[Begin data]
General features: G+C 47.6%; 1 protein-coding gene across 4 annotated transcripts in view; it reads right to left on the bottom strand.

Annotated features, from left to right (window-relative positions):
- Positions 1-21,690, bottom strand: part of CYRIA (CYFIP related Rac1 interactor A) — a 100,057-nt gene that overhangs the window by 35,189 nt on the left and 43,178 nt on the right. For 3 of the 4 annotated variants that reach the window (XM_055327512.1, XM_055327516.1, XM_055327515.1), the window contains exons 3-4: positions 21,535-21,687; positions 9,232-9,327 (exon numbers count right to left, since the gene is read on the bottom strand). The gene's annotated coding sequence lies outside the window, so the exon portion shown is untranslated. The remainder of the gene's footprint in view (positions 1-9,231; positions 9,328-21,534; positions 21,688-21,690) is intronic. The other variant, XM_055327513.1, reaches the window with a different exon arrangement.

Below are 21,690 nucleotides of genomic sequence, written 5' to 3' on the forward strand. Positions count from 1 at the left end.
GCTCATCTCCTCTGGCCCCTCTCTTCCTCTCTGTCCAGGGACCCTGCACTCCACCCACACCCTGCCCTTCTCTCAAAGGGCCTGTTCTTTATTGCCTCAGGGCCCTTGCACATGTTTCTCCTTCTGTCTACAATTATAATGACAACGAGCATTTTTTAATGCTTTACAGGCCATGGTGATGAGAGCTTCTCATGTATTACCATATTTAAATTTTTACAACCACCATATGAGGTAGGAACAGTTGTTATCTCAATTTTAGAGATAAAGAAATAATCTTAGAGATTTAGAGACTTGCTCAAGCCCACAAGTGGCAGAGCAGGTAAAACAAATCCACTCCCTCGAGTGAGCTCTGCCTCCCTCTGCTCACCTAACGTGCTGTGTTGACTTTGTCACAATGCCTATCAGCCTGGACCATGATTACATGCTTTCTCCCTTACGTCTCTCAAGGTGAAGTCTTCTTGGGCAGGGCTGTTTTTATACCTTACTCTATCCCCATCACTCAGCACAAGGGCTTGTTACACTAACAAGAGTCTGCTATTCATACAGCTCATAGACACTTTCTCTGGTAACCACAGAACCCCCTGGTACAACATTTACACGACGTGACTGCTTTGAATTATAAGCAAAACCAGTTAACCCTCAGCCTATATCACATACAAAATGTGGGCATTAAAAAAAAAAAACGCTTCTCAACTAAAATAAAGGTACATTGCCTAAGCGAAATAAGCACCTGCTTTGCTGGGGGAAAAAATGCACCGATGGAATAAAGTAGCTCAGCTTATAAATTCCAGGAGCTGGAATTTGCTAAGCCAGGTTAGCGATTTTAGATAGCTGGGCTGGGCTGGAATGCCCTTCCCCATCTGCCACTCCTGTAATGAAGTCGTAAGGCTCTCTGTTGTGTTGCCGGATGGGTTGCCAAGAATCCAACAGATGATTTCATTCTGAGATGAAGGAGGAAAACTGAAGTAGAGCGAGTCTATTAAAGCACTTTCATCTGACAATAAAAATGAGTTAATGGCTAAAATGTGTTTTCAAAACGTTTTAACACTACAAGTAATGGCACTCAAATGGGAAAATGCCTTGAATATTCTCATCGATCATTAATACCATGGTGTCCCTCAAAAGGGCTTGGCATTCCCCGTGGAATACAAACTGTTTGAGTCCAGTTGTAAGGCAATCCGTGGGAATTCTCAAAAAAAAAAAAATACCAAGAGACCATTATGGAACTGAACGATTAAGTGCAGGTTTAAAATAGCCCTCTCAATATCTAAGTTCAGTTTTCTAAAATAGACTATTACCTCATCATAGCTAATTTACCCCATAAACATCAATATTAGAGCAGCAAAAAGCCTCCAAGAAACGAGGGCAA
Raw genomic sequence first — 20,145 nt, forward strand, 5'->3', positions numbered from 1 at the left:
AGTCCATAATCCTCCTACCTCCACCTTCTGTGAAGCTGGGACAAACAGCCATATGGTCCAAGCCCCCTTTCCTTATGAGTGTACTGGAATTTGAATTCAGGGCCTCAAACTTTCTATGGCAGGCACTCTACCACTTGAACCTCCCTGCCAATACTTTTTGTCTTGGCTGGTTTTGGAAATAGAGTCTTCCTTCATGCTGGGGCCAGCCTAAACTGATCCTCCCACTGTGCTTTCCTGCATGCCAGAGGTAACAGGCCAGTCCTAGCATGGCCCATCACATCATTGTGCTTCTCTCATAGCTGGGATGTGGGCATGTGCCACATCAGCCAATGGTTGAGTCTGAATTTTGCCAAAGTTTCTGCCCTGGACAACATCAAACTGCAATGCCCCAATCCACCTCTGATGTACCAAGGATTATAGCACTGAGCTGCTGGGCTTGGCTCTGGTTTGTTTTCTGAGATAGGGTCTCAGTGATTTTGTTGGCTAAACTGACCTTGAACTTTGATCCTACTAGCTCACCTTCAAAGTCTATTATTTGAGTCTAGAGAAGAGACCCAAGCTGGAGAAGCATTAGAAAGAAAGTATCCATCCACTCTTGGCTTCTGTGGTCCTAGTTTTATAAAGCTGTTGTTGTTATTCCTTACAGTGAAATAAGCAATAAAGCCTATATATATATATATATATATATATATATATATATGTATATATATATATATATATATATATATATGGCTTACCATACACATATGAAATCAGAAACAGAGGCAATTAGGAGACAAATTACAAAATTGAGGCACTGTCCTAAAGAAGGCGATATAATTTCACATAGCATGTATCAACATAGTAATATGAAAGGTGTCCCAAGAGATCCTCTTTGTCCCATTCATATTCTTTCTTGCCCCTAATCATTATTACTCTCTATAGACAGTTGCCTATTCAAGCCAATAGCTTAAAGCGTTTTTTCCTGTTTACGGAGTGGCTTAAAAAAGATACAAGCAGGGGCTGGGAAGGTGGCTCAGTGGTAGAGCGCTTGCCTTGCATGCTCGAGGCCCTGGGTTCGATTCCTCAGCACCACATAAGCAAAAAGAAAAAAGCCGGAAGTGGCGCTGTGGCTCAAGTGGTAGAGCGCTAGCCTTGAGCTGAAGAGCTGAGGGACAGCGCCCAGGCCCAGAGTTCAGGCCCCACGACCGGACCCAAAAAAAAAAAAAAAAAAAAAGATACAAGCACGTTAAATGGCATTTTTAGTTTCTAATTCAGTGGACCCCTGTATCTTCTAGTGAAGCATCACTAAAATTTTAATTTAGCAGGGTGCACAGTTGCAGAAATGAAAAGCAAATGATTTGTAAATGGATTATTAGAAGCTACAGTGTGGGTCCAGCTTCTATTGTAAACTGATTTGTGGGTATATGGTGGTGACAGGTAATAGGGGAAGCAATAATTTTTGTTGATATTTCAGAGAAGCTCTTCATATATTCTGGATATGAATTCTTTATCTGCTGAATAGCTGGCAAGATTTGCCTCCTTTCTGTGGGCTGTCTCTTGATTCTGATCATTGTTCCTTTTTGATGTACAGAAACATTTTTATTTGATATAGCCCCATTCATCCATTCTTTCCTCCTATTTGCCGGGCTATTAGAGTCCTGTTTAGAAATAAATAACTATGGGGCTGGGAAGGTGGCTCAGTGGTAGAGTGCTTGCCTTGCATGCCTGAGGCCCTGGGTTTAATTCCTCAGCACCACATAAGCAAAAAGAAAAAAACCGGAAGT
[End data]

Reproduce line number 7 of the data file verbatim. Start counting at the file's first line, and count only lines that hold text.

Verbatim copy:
AGTCCATAATCCTCCTACCTCCACCTTCTGTGAAGCTGGGACAAACAGCCATATGGTCCAAGCCCCCTTTCCTTATGAGTGTACTGGAATTTGAATTCAGGGCCTCAAACTTTCTATGGCAGGCACTCTACCACTTGAACCTCCCTGCCAATACTTTTTGTCTTGGCTGGTTTTGGAAATAGAGTCTTCCTTCATGCTGGGGCCAGCCTAAACTGATCCTCCCACTGTGCTTTCCTGCATGCCAGAGGTAACAGGCCAGTCCTAGCATGGCCCATCACATCATTGTGCTTCTCTCATAGCTGGGATGTGGGCATGTGCCACATCAGCCAATGGTTGAGTCTGAATTTTGCCAAAGTTTCTGCCCTGGACAACATCAAACTGCAATGCCCCAATCCACCTCTGATGTACCAAGGATTATAGCACTGAGCTGCTGGGCTTGGCTCTGGTTTGTTTTCTGAGATAGGGTCTCAGTGATTTTGTTGGCTAAACTGACCTTGAACTTTGATCCTACTAGCTCACCTTCAAAGTCTATTATTTGAGTCTAGAGAAGAGACCCAAGCTGGAGAAGCATTAGAAAGAAAGTATCCATCCACTCTTGGCTTCTGTGGTCCTAGTTTTATAAAGCTGTTGTTGTTATTCCTTACAGTGAAATAAGCAATAAAGCCTATATATATATATATATATATATATATATATATATGTATATATATATATATATATATATATATATGGCTTACCATACACATATGAAATCAGAAACAGAGGCAATTAGGAGACAAATTACAAAATTGAGGCACTGTCCTAAAGAAGGCGATATAATTTCACATAGCATGTATCAACATAGTAATATGAAAGGTGTCCCAAGAGATCCTCTTTGTCCCATTCATATTCTTTCTTGCCCCTAATCATTATTACTCTCTATAGACAGTTGCCTATTCAAGCCAATAGCTTAAAGCGTTTTTTCCTGTTTACGGAGTGGCTTAAAAAAGATACAAGCAGGGGCTGGGAAGGTGGCTCAGTGGTAGAGCGCTTGCCTTGCATGCTCGAGGCCCTGGGTTCGATTCCTCAGCACCACATAAGCAAAAAGAAAAAAGCCGGAAGTGGCGCTGTGGCTCAAGTGGTAGAGCGCTAGCCTTGAGCTGAAGAGCTGAGGGACAGCGCCCAGGCCCAGAGTTCAGGCCCCACGACCGGACCCAAAAAAAAAAAAAAAAAAAAAGATACAAGCACGTTAAATGGCATTTTTAGTTTCTAATTCAGTGGACCCCTGTATCTTCTAGTGAAGCATCACTAAAATTTTAATTTAGCAGGGTGCACAGTTGCAGAAATGAAAAGCAAATGATTTGTAAATGGATTATTAGAAGCTACAGTGTGGGTCCAGCTTCTATTGTAAACTGATTTGTGGGTATATGGTGGTGACAGGTAATAGGGGAAGCAATAATTTTTGTTGATATTTCAGAGAAGCTCTTCATATATTCTGGATATGAATTCTTTATCTGCTGAATAGCTGGCAAGATTTGCCTCCTTTCTGTGGGCTGTCTCTTGATTCTGATCATTGTTCCTTTTTGATGTACAGAAACATTTTTATTTGATATAGCCCCATTCATCCATTCTTTCCTCCTATTTGCCGGGCTATTAGAGTCCTGTTTAGAAATAAATAACTATGGGGCTGGGAAGGTGGCTCAGTGGTAGAGTGCTTGCCTTGCATGCCTGAGGCCCTGGGTTTAATTCCTCAGCACCACATAAGCAAAAAGAAAAAAACCGGAAGT